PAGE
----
Tag Archive

Skatetown, U.S.A.

By Adam Lippe

Categorizing a movie as a time capsule reduces it to a simple evocation of a specific time and nothing else. William Friedkin’s To Live and Die in L.A. is drenched in 1985, a Wang Chung score, rampant androgyny, ridiculous car chases, cheerful amorality, and a cynical fetishism that seems modeled on Miami Vice, which debuted […]

Re-boot to the Head

By Adam Lippe

Bigger. Louder. Faster. These adjectives are the most deceptive in all of advertising, because they are almost as meaningless with context as without. The idea behind a “reboot” is to personify those three tantalizing words. In the case of the re-imagining of Star Trek, you’re being sold a brand name and nothing else. This new […]

The Cosbys Are Aliens

By Adam Lippe

In 1984, America was introduced to what was then a mystery to them, a happy and extremely wealthy black family on The Cosby Show. This was particularly bewildering to white people, who had been trained to believe that black people were rarely doctors or lawyers, and here was one family who had both, as well […]

Star Trek V: The Final Frontier

By Adam Lippe

Has such a great idea that it totally throws away. There is an hour and twenty minutes of padding and lame comedy bits (Scotty doing slapstick? A 57 year old Uhura doing a naked dance? Spock singing “Row, row, row your boat”?) before they get to the meat, traveling across the universe to find God. […]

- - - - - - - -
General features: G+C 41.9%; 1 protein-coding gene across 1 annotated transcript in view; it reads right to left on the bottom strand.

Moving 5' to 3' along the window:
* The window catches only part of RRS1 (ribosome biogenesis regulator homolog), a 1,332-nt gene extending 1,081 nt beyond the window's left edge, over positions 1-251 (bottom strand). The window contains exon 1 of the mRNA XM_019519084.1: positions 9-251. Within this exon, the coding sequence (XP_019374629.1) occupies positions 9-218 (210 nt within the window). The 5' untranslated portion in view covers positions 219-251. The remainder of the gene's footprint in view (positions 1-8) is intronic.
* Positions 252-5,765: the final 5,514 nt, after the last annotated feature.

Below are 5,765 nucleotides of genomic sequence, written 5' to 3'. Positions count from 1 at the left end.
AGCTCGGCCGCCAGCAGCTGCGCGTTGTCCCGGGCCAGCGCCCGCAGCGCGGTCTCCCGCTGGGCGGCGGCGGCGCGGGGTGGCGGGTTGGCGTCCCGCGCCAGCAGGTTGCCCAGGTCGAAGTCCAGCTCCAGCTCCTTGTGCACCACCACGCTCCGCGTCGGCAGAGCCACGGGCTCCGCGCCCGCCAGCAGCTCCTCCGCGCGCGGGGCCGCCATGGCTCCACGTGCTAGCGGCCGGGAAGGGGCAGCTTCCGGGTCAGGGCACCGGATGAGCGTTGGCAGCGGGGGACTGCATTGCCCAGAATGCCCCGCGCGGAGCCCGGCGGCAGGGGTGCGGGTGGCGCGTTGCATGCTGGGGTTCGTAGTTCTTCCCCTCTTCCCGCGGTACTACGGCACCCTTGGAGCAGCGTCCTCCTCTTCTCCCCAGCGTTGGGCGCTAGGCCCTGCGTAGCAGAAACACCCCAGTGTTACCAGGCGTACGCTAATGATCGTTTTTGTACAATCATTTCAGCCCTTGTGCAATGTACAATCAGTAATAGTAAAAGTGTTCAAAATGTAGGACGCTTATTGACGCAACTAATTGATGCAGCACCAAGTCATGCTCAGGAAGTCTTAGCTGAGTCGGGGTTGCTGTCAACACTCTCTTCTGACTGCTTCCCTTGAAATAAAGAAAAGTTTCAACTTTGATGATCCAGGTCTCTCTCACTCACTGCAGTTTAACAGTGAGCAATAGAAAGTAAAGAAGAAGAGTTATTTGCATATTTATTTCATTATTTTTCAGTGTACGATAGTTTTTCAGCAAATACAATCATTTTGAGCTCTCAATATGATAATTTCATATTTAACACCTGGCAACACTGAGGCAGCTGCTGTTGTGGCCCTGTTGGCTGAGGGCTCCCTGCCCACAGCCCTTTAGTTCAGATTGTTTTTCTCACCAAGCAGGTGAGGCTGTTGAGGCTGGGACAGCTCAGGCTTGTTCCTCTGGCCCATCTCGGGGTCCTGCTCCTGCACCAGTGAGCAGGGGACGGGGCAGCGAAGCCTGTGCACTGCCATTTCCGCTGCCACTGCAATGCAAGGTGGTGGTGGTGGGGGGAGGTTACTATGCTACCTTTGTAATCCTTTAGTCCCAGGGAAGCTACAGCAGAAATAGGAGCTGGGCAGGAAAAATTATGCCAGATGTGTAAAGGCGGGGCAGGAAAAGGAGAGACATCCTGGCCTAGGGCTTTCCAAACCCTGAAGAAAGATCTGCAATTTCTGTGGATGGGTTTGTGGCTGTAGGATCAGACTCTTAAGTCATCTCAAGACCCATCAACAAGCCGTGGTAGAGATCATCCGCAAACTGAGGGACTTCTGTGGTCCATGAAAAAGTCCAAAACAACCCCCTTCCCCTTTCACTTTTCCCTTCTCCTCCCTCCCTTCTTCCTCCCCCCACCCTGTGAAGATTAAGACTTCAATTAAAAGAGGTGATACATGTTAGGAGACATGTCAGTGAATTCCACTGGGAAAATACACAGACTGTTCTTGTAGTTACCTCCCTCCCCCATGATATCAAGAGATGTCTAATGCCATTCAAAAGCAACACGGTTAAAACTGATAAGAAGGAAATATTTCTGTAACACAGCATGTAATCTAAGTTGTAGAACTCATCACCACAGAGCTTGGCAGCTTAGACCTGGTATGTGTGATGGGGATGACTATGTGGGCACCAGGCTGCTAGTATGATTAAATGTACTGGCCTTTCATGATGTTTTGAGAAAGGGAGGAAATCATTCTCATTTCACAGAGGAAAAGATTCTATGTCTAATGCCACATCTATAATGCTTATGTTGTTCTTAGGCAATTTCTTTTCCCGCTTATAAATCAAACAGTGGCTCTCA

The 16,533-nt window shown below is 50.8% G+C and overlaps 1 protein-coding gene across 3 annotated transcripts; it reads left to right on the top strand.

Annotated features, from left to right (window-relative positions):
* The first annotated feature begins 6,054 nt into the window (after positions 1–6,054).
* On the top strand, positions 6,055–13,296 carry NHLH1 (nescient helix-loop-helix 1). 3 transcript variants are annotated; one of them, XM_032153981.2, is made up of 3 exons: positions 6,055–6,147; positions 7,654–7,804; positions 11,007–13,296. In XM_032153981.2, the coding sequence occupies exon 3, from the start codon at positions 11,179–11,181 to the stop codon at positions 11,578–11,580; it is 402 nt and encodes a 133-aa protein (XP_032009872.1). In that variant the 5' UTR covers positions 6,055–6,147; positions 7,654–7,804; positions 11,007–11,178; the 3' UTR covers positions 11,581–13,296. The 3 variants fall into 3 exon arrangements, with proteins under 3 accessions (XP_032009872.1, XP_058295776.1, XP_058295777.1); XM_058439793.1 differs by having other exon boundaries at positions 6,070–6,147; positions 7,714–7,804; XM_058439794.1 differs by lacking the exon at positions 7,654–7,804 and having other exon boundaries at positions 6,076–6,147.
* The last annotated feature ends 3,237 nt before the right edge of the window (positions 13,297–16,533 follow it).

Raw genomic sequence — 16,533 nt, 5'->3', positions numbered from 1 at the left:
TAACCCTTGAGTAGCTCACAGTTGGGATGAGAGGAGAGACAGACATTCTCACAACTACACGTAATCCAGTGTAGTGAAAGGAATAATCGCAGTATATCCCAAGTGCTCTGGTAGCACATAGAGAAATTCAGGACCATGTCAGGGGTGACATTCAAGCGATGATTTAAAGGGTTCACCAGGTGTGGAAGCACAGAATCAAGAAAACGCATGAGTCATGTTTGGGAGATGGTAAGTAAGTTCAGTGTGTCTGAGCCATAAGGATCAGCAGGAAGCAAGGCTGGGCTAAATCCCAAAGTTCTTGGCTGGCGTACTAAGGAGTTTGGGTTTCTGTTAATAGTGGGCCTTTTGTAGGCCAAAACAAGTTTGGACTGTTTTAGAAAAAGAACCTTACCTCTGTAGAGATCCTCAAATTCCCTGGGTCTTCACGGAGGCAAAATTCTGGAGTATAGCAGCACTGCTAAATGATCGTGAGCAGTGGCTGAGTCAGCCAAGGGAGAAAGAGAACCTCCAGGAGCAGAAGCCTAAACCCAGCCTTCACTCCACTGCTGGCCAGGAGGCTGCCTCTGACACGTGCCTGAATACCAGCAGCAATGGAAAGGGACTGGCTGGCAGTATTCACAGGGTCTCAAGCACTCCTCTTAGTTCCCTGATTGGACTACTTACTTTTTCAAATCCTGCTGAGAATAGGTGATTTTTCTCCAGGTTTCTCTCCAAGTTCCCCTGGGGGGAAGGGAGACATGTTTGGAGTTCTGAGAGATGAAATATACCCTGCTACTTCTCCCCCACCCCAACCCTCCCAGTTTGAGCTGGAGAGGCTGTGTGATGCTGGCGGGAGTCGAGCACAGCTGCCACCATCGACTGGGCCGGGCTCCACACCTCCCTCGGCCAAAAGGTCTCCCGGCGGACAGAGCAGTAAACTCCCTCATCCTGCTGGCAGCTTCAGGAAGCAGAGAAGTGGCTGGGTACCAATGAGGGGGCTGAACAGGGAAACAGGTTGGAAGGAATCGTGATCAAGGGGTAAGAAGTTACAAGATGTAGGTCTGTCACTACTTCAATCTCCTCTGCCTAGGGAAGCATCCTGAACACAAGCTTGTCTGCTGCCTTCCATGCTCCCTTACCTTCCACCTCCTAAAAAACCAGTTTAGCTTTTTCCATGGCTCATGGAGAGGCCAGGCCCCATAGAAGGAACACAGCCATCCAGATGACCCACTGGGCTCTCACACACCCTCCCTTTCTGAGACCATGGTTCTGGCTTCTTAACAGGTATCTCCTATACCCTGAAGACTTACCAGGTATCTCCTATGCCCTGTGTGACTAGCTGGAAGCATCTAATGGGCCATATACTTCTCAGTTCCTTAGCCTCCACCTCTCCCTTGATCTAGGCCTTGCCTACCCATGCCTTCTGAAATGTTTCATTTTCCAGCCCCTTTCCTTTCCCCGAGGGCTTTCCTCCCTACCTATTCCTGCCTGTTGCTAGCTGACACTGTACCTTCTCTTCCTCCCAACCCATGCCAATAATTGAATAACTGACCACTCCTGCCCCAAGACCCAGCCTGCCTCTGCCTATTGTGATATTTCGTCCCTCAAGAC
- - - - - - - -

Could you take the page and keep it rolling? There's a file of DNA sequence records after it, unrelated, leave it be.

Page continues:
House of the Dead

By Adam Lippe

“You created these things to become immortal!!! Why?” “To live forever!!” “They were Spanish. From Spain.” It’s indicative of this dialogue that all of House of the Dead is pretty redundant. From the need to name the captain of a boat Kirk, so you can make jokes about it, to actually repeating the same song […]

Now on DVD and Blu-Ray

Roadracers

By Adam Lippe

Whenever there’s a genre parody or ode to a specific era of films, such as Black Dynamite’s mocking of Blaxploitation films or Quentin Tarantino’s Death Proof, the second half of Grindhouse, the danger is that the film might fall into the trap of either being condescending without any particular insight, or so faithful that it becomes the very flawed thing it is emulating.

Black Dynamite has nothing new to say about Blaxploitation films, it just does a decent job of copying what an inept [...]


Veegie Awards

Winner: BEST ONLINE FILM CRITIC, 2010 National Veegie Awards (Vegan Themed Entertainment)

Nominee: BEST NEW PRODUCT, 2011 National Veegie Awards: The Vegan Condom

Archive

Featured Quote (written by me)

On Cold Fish:

Though the 16 year old me described the 1994 weepie Angie, starring Geena Davis as a Brooklyn mother raising her new baby alone, as “maudlin and melodramatic,” Roger Ebert, during his TV review, referring to the multitude of soap-operaish problems piling up on the titular character, suggested that it was only in Hollywood where Angie would get a happy ending. “If they made this movie in France, Angie would have shot herself.”

Well Cold Fish was made in Japan, where Angie would have shot herself and that would have been the happy ending.